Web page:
The Guardian view on falling birthrates: to parent or not to parent?

·3-min read
<span>Photograph: Alamy</span>
Photograph: Alamy

There are not many things that most people agree on. But one is that it is a good thing if adults who want children are able to have them. This is the simple idea at the heart of a new report from the Social Market Foundation thinktank, which examines the case for pronatalist policymaking in the UK in the context of a falling birthrate, and recommends more research. The Scottish government, the report says, already has a population taskforce.

So far so uncontroversial. The birthrate in England and Wales stood at 1.58 in 2020, well below the 2.1 required to replace the population (in Scotland, the birthrate was 1.29). More than a quarter of the world’s countries have explicitly pronatal policies, usually entailing financial incentives designed to encourage people to have babies. While often associated with anti-immigrant rightwingers, such policies include birth grants in Finland and variable tax rates in France, as well as housing subsidies and other rewards in Hungary and Poland. Pronatalism need not be the exclusive concern of nativist politicians seeking to reverse population declines.

That said, many socially liberal people, and particularly feminists, are suspicious of those who advocate for larger families as public policy. Such goals have long been seen as running counter to women’s struggle for equality at work, and in public life more broadly. Historically, pronatalist policies have been linked to attempts to restrict female reproductive and other freedoms, most notably in Nazi Germany.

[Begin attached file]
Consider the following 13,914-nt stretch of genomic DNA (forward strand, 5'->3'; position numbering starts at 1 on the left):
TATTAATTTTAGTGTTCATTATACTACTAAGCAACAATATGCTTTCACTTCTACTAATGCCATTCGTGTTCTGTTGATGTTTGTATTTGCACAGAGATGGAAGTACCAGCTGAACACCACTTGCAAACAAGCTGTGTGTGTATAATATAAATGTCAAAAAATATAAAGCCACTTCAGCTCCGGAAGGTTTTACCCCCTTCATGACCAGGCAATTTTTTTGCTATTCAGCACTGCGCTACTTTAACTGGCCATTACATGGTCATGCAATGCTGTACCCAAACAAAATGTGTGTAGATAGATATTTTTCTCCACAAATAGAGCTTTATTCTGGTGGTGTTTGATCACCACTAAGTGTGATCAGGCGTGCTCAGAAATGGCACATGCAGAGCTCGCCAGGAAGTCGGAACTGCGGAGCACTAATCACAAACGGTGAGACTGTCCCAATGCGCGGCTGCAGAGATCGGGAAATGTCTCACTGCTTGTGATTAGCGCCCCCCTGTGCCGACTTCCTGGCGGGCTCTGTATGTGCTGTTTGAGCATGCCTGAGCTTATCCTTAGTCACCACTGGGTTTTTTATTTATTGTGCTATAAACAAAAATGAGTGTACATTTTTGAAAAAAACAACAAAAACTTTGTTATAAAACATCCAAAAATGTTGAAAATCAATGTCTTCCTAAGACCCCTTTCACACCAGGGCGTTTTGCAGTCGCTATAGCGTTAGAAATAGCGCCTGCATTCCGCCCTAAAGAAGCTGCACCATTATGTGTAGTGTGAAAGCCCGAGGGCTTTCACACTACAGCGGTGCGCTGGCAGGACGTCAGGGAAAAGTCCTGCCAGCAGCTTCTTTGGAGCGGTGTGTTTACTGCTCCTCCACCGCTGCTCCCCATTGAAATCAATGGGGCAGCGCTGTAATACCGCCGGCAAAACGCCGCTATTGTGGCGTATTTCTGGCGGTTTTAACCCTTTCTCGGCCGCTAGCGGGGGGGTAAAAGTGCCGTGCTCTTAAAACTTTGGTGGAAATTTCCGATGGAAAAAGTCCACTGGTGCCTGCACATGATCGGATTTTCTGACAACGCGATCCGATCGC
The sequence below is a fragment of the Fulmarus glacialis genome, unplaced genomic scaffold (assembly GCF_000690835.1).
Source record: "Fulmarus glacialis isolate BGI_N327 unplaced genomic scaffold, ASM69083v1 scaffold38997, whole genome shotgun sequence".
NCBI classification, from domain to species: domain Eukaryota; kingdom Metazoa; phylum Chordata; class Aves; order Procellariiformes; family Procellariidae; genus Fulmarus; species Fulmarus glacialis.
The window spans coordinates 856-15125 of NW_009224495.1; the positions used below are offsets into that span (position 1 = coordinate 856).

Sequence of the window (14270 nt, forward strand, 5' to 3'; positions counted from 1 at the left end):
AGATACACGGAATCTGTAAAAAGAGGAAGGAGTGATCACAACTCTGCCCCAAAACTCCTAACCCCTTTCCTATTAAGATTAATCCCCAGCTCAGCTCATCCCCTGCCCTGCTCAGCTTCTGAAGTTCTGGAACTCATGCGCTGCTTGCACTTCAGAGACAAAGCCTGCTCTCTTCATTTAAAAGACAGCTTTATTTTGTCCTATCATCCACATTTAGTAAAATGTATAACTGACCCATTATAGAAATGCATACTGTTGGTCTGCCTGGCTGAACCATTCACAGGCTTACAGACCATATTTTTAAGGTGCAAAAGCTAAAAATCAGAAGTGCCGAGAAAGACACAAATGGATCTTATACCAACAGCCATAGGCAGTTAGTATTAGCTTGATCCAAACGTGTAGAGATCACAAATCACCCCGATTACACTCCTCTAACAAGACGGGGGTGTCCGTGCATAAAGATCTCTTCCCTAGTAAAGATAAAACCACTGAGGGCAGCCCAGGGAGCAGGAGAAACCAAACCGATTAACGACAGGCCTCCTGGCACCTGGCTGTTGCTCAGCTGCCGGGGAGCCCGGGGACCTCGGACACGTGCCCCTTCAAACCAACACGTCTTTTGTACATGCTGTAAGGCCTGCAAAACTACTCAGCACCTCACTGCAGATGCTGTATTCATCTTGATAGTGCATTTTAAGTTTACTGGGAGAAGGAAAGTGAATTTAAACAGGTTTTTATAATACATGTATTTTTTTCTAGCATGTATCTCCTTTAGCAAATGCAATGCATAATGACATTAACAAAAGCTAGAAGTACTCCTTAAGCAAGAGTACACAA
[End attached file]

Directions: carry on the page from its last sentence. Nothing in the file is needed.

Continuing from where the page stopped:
Such disturbing associations aside, discomfort often accompanies the idea of official intrusion into what we have been taught, in liberal democracies, to regard as a highly personal choice. What business of the government is it whether we decide to have one child, four children, or none? The SMF answers this question as tentatively as one might expect, given its own centrist politics and the UK’s socially laissez-faire record in this area. But it concludes that the economic effects of the demographic shift that the UK is now going through merit further consideration.

Evidence from around the world suggests that if the committees recommended by this report are convened, the climate crisis will figure much more prominently as an issue than it does here. One recent survey found that four in 10 young people are hesitant about having children due to their awareness of the growing risks of disastrous global heating. Along with this existential threat, and the fundamental lack of security and hopefulness about the future that it gives rise to, are more immediate problems including the UK’s dysfunctional housing system, low wages and insecure employment, and a chronically underfunded childcare sector that is the third most expensive in the world.

It is impossible to say definitively which of these has contributed most to the decline in births. There is no reason why people should not discuss this. But when funding cuts over the past decade have led to a situation where nearly half of all families with three children or more live in poverty at the moment, it seems fanciful to imagine that the government would exert itself to improve the life chances of babies who have not even been born.

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